30 June 2016
A familiar ringing sound floated through the air. I force my eyes to open and immediately jumped up in anticipation of what’s to come. Today is the day we leave for Ho Chi Minh City, Vietnam for our family vacation. It has been awhile since we last had a trip together. I can’t discern if it was Ipoh/Pangkor, Singapore or Penang but either one was at least five years ago. I got on with my morning ablutions and checked my bags again; Didn’t want to forget anything important. The airport taxi should be arriving soon.
Mr Norihan had been waiting for us to get ready and leave the house. He had come early as he wanted to beat the traffic from where he lives. Rihan was quite a talkative person, as well as being very compliant. Always ending his sentences with “Sir.” At first I wondered why, but he then revealed that he was in the army for 23 years. Twenty three years! No wonder he has the protocol programmed in his ways. Rihan dropped us off at the airport shortly after.
Breakfast at Burger King was even less than disappointing. Overpriced airport food and the lack of quality choices. Either way, we had that and proceeded to the Departure hall.
We entered the International Departure hall. The Immigration screening was rather simple and self-serviced, at least for Malaysians. I was so fascinated by how the things work. Automated e-Passport detection and biometric verification. X-rays to observe luggage contents. Everything was so new to me. An entirely new experience. Mind you, this is my first time travelling abroad (Singapore doesn’t count because lol) and the second time I’ve been on a plane. So the wait to boarding began. Our flight was delayed by approx. 20 mins.
The boarding gates had finally opened as the plane is ready. The Airbus was rather snug (read: Cramp) but it’ll do. You get what you paid for, I suppose. Being on a plane was so exhilarating, especially when it’s preparing for take off. As the plane sped down the runway, the cabin crew demonstrated the safety actions. I was intrigued by how they were all moving synchronously. As the plane took off, my heart was racing, as was my mind. All I could think of, between marvelling at the vast greenery of Sepang, was how amazing humans are. To think that we as terrestrial creatures have devised a way to take to the skies with such mass and velocity. What a miracle it might have seems to the Wright brothers so long ago. The clouds were so beautiful and looked like puffs of cotton candy filling a bright blue sky. I shut the window as it was too bright and closed my eyes.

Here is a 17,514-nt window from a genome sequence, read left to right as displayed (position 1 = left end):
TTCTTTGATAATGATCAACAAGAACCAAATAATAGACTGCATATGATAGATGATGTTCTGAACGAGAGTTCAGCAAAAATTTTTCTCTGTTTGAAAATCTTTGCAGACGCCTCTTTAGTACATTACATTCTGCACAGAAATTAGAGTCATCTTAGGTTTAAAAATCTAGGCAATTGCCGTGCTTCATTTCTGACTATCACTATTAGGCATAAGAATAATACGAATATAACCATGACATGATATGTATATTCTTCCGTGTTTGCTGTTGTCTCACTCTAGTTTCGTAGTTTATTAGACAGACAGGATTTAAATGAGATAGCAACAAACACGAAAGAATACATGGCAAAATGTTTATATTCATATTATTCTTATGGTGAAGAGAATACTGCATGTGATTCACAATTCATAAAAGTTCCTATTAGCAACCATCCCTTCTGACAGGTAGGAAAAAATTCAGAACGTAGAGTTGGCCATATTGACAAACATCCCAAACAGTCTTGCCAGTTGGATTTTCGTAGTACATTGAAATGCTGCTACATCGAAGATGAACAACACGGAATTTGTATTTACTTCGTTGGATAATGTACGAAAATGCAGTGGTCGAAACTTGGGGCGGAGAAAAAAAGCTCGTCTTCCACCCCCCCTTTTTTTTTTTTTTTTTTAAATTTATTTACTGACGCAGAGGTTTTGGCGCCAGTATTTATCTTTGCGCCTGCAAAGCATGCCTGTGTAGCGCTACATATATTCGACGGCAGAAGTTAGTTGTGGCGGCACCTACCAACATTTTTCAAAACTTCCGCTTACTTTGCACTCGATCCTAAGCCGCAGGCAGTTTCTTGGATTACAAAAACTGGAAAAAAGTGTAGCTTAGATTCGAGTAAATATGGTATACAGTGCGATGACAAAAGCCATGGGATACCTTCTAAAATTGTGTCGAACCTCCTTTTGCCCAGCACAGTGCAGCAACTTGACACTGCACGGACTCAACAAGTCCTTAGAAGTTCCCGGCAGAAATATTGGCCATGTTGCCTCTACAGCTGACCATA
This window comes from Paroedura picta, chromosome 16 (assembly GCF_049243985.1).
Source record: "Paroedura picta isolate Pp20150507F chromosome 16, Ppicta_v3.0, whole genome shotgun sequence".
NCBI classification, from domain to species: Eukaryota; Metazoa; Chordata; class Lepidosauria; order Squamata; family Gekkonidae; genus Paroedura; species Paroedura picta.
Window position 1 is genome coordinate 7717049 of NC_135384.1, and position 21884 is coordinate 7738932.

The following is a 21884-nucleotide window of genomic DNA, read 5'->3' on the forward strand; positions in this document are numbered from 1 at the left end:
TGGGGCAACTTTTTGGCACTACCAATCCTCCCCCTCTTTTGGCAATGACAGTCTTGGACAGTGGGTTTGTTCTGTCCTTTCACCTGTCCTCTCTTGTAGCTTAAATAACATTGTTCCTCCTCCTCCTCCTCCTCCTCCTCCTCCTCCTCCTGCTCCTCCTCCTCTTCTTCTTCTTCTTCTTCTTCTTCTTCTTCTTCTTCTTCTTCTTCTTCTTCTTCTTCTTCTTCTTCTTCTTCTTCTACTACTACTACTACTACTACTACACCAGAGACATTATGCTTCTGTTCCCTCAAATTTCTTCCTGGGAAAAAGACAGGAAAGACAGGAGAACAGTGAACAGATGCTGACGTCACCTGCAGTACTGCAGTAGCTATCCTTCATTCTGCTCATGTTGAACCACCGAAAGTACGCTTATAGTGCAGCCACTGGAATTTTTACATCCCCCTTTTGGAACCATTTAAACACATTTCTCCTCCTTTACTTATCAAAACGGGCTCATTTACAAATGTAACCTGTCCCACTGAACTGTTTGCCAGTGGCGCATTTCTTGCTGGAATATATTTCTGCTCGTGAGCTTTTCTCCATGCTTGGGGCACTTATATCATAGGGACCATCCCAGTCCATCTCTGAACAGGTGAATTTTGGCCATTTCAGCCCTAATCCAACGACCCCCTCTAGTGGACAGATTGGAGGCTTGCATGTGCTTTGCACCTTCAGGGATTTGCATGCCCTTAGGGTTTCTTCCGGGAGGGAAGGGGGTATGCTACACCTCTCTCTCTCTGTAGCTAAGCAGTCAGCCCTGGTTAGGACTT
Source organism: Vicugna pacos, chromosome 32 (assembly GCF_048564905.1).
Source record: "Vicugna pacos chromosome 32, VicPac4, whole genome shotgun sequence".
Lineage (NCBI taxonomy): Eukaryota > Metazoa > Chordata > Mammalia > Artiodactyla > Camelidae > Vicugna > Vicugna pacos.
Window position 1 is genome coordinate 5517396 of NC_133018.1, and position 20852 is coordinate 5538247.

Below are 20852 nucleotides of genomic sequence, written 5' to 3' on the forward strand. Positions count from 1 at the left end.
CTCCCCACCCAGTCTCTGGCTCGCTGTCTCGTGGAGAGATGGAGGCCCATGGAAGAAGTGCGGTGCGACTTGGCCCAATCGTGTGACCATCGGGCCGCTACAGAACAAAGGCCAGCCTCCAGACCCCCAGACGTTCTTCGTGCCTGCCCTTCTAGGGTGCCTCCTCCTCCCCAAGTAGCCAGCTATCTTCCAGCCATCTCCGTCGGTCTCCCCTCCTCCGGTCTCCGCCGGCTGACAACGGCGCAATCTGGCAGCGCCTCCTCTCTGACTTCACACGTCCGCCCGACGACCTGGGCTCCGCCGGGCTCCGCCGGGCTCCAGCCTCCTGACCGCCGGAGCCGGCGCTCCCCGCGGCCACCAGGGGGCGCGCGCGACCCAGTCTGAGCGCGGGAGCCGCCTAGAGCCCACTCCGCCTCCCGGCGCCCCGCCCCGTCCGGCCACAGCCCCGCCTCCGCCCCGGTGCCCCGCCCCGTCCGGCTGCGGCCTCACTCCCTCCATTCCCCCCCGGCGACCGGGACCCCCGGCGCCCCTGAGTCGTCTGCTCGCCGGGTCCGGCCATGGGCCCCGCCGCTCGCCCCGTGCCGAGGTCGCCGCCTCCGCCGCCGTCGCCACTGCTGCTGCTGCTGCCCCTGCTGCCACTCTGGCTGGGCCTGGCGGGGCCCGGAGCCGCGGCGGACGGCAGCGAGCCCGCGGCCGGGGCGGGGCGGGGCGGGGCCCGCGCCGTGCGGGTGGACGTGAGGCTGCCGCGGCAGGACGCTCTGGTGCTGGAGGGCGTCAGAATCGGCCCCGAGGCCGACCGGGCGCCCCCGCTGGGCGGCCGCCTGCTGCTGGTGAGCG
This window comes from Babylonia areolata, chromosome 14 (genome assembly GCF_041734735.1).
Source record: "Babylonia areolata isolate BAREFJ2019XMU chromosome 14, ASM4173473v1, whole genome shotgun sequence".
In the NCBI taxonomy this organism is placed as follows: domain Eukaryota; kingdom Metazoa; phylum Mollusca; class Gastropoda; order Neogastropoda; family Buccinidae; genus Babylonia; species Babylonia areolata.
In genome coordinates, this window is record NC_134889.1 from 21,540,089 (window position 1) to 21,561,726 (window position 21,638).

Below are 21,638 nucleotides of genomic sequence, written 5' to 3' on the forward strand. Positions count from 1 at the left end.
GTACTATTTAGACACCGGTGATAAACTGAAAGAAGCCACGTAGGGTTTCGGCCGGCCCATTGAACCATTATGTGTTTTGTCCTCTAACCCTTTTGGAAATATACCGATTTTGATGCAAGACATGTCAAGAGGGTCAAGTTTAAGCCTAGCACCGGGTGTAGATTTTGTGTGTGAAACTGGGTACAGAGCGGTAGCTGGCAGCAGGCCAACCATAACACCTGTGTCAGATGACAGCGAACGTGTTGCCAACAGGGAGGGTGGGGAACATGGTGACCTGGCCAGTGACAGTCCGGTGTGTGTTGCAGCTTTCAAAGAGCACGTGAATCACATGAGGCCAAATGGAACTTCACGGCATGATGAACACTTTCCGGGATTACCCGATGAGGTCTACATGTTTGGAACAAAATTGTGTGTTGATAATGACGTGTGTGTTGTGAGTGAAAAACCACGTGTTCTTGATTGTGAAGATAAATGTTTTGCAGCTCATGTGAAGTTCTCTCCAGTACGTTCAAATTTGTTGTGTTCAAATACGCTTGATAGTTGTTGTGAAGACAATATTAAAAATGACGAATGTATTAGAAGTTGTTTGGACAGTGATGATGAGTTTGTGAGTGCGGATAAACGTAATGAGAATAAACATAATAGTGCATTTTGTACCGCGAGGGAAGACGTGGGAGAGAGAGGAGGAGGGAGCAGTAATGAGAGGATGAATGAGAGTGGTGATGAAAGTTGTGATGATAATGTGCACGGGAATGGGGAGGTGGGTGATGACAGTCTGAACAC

Vietnam is one hour behind Malaysian time (GMT+8). We arrived there safe and made our way off the plane. Malaysians will always be Malaysians, I thought as the other passengers squeezed through and fought their ways to the front. We purchased data SIM cards (100,000 VND* for 5GB of data! Fucking incredible!) And took a cab to the hotel. The feeling of sitting in a left-side driven car on right-sided roads was entirely strange.
*Our rate of conversion at the time MYR:VND was RM186 to 1,000,000VND
Sofitel Saigon Plaza. That’s the hotel we’d be staying in for the next four nights. I was very much surprised that we would be staying in such an upmarket five-star establishment. The lobby oozed grandeur as the doormen helped us with our bags. The room was big and spacious with a huge bed (but not enough to fit four grown adults, of course)
We took a shuttle bus, courtesy of the hotel, to Ben Tanh Market. The market is supposed the equivalent of KL’s Central Market. In the sense of it being a tourist attraction with people desperately trying to get you to buy their trash. Nothing was particularly attractive to me as I do not care for ethnic souvenirs and the like. At least I took pretty photos** (haha) We also tried some “authentic” Vietnamese food such as grilled pork rice, Banh Mi (Vietnamese baguette), Pho Bo (noodles in beef broth), a duck broth noodle and fresh (raw) summer/spring rolls. None of them were extraordinarily amazing, but I think that’s because I have eaten hawker food for almost half my life so eating this didn’t strike a sense of novelty. I can imagine white tourists, or people who hardly ever ate out, going nuts over the “intense flavours” that just make them go “mmmmmmhhhh so good” (a la travel vloggers). The motorcycles. THE MOTORCYCLES! They were EVERYWHERE! And not just that, they were also ruthless and just went along with their heart wherever they wanted to go. It was quite scary, and at the same time impressive. Walked all the way back to the hotel from there after having a drink at a corner lot cafe, quite good actually. Rest.
**Photos to come later.
Mom and I went on a little food hunt, to much dismay as we did not find much food. Other than a dozen Japanese outlets, we finally settled on a Grill and BBQ restaurant called De Salita which had a pretty good meat combo of pork and chicken and a rather strong yet affordable Gin&Tonic. In my simple terms, dinner was a success.
Walked with Ruben to a convenience store to buy things. Turned in for the night. Long day ahead tomorrow with a visit to the Mekong delta as well as some other outdoorsy activities. Pen off.